When I listened to this CD, it was the first time I was exposed to the "Josh White style" of guitar playing, with its emphasis on slides, both of single notes and chords. There seemed to be echoes of many styles, but it was distinctly different -- I had simply never heard anything quite like it. I didn't realize it at the time, but White was doing a perfect duplication of his father's playing. I was familiar with many of White's songs, of course, but they had been covered by other musicians, and I had never had the opportunity to hear this fruit that had been picked from the true vine.

Fast-forward a decade to House of the Rising Son. This was when I discovered that Josh White Jr.'s rich and powerful voice is just as spectacular as his playing. In fact, one can compare his voice with that of his father on the last cut of the album, a duet arrangement of "One Meatball," performed when Josh Jr. was only 4 years old. Recording quality aside (and after Josh Jr.'s voice had matured), their two voices seem close to identical, taking the scratchy technically inferior qualities of the early recording into consideration. This is not surprising, considering that the two performed together for nearly 20 years. If anything, it seems that Josh Jr. might well be the better singer and guitarist.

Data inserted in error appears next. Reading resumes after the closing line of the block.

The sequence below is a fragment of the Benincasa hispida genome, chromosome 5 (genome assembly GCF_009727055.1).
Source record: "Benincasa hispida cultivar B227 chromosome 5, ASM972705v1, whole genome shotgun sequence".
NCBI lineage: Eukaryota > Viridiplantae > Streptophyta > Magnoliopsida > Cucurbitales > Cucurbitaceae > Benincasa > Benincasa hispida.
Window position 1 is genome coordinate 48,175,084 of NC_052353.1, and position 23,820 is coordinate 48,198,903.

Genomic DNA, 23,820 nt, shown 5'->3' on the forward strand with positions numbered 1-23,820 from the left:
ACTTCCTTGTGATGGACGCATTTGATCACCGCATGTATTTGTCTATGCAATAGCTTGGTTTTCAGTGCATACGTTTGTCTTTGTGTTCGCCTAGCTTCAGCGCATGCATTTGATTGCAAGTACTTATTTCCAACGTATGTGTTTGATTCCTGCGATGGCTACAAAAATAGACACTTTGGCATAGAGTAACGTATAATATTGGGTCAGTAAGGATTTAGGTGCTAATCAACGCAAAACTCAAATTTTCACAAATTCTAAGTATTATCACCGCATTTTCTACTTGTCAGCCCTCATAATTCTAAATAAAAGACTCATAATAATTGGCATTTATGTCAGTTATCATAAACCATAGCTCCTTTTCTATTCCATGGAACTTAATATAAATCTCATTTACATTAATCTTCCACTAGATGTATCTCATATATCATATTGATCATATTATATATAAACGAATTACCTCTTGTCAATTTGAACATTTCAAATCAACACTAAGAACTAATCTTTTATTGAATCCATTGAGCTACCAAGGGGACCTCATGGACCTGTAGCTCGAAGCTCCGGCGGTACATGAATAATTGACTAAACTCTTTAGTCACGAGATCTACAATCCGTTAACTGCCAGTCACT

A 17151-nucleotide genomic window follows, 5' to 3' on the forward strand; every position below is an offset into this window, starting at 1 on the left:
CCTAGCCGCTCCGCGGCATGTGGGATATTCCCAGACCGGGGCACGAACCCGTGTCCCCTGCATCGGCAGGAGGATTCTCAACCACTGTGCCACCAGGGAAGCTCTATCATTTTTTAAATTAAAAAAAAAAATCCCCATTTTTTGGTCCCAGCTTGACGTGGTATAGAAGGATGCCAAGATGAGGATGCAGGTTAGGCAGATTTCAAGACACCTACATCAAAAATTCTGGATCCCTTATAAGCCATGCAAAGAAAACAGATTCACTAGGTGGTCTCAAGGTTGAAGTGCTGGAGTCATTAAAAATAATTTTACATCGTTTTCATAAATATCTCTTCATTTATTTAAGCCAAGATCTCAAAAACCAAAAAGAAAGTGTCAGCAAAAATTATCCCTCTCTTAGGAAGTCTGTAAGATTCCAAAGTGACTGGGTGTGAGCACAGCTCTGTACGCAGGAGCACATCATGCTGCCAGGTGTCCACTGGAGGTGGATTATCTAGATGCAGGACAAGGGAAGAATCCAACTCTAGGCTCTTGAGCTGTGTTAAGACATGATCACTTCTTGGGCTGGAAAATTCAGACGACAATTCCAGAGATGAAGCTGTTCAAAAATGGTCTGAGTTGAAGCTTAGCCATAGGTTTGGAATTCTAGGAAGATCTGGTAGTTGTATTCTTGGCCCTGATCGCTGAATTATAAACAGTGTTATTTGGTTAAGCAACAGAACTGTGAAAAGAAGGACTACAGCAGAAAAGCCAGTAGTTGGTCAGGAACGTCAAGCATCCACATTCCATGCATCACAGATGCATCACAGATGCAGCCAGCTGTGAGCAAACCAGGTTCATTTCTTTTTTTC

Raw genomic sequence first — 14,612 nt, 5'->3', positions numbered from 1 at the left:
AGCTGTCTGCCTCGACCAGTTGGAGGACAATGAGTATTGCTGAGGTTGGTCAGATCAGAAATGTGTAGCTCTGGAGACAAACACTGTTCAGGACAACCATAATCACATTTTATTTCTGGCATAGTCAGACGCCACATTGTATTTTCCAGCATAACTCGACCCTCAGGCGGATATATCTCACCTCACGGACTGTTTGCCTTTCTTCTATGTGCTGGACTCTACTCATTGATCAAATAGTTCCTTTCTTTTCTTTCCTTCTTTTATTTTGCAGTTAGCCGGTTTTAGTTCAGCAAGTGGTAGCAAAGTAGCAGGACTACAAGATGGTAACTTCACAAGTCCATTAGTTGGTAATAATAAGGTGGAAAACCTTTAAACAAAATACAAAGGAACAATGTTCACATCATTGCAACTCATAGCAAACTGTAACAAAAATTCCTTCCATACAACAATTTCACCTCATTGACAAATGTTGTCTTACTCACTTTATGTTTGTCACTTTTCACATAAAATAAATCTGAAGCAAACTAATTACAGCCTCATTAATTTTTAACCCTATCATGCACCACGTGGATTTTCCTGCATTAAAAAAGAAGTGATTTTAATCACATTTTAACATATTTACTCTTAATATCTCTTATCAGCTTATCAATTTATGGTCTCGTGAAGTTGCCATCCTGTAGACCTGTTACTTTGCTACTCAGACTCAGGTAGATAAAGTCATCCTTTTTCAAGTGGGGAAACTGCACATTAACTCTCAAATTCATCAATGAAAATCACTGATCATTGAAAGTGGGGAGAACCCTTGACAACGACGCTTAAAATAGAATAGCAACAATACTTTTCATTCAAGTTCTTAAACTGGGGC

The press release for House of the Rising Son reports that, since the age of 4, he has been performing continuously as well as writing songs of his own. He has written songs for Pete Seeger and Harry Belafonte, headlined thousands of concerts, starred in three television specials and earned a Tony award performing on Broadway, where he first performed with Lilian Gish at age 9. During his career he has shared the stage with other such legendary artists and personalities as Bojangles, Paul Robeson, Ethel Walters, Leadbelly, Billie Holiday, Woody Guthrie, Mary Lou Williams, Burl Ives, Sonny Terry & Brownie McGhee, Big Bill Broonzy, Sonny Boy Williamson and Eleanor Roosevelt (a supporter of Josh Sr., whose efforts on his behalf during the McCarthy era proved fruitless). Josh Jr. has received almost innumerable awards and honors, including two honorary doctorates, the NACA Humanitarian Award, and acting as the personal host, emcee and performer for the pope on the final legs of his American tour.